It’s often said by critics that Common Core State Standards are too tough for our youngest learners, and that the play and experimentation time in schools will be lost. The reality is that the Common Core inspires critical thinking and problem solving, and these necessary skills can be developed even in our youngest learners. The standards are rigorous, and as a public school teacher I see the value in striving to meet the challenge. It’s true that my kindergarten classroom looks much more like a first grade room than a preschool, but that doesn’t mean students sit at desks all day and fill in worksheets so that they can reach the too-lofty heights of Common Core. When we “compose simple shapes to form larger shapes,” students create pictures using pattern blocks. We practice counting to 100 many times a day when we stomp our feet to 100, count to determine how much time it took to clean up; or to count out the pieces necessary to put together a puzzle. Recognizing the “key ideas and details” in a text isn’t about a worksheet, it’s about reading “Where the Wild Things Are” and discussing whether or not Max really hopped in a boat or if it was a dream. Many opponents argue that Common Core is a too-tough “curriculum” that increases a worksheet-driven, standardized-testing approach. Curriculum is determined by the school district; the Common Core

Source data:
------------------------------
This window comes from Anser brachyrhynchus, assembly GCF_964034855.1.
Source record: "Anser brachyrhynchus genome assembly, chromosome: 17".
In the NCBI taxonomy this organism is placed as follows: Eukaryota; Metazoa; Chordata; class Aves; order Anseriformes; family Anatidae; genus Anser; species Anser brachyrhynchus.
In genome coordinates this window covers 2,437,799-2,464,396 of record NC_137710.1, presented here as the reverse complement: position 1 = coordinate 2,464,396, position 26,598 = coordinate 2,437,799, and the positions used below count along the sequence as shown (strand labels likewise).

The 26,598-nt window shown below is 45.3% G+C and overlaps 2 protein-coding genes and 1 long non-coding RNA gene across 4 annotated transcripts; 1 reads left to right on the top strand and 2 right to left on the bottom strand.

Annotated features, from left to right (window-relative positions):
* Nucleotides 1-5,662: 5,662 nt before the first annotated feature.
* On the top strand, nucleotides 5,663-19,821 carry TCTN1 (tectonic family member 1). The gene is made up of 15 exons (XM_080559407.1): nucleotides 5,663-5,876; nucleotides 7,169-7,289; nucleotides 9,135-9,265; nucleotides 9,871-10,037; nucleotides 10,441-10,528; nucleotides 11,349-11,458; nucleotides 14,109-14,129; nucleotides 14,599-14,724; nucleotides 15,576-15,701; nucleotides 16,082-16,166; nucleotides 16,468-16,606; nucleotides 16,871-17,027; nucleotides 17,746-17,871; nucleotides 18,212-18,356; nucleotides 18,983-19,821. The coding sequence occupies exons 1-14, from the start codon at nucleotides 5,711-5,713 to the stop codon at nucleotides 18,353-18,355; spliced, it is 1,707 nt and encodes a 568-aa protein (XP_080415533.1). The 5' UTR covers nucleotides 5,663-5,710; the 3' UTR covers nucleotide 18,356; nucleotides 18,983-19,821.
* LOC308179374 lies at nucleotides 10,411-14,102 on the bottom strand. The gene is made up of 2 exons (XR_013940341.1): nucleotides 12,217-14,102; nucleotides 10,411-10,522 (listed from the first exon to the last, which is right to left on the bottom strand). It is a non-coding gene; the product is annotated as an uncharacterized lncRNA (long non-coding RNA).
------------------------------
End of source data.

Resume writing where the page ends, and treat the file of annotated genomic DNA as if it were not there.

standards simply give grade-level expectations for our students. What we do as educators to get our students to that “goal line” is up to us. The Common Core standards ask our students to think more critically, and that’s something that intimidates a lot of teachers and parents. It truly should take our students further away from worksheets and testing and into deeper thinking. When we teachers have higher standards for our students, they more often than not rise to the challenge. As teachers, students and parents develop a better understanding of what Common Core really is (and is not) I believe that perception will change. These higher standards are all about giving our students a stronger foundation so that they are ready for the future.
Catherine Cushard is an elementary school teacher at Susick Elementary in the Warren Consolidated School District in Troy, Michigan.
Catherine Cushard is an elementary school teacher at Susick Elementary in the Warren Consolidated School District in Troy, Michigan. She serves on the school improvement and district science committees, and participates in English Language Learner and English Language Arts professional development initiatives. Catherine is also a Michigan Educator Voice Fellow.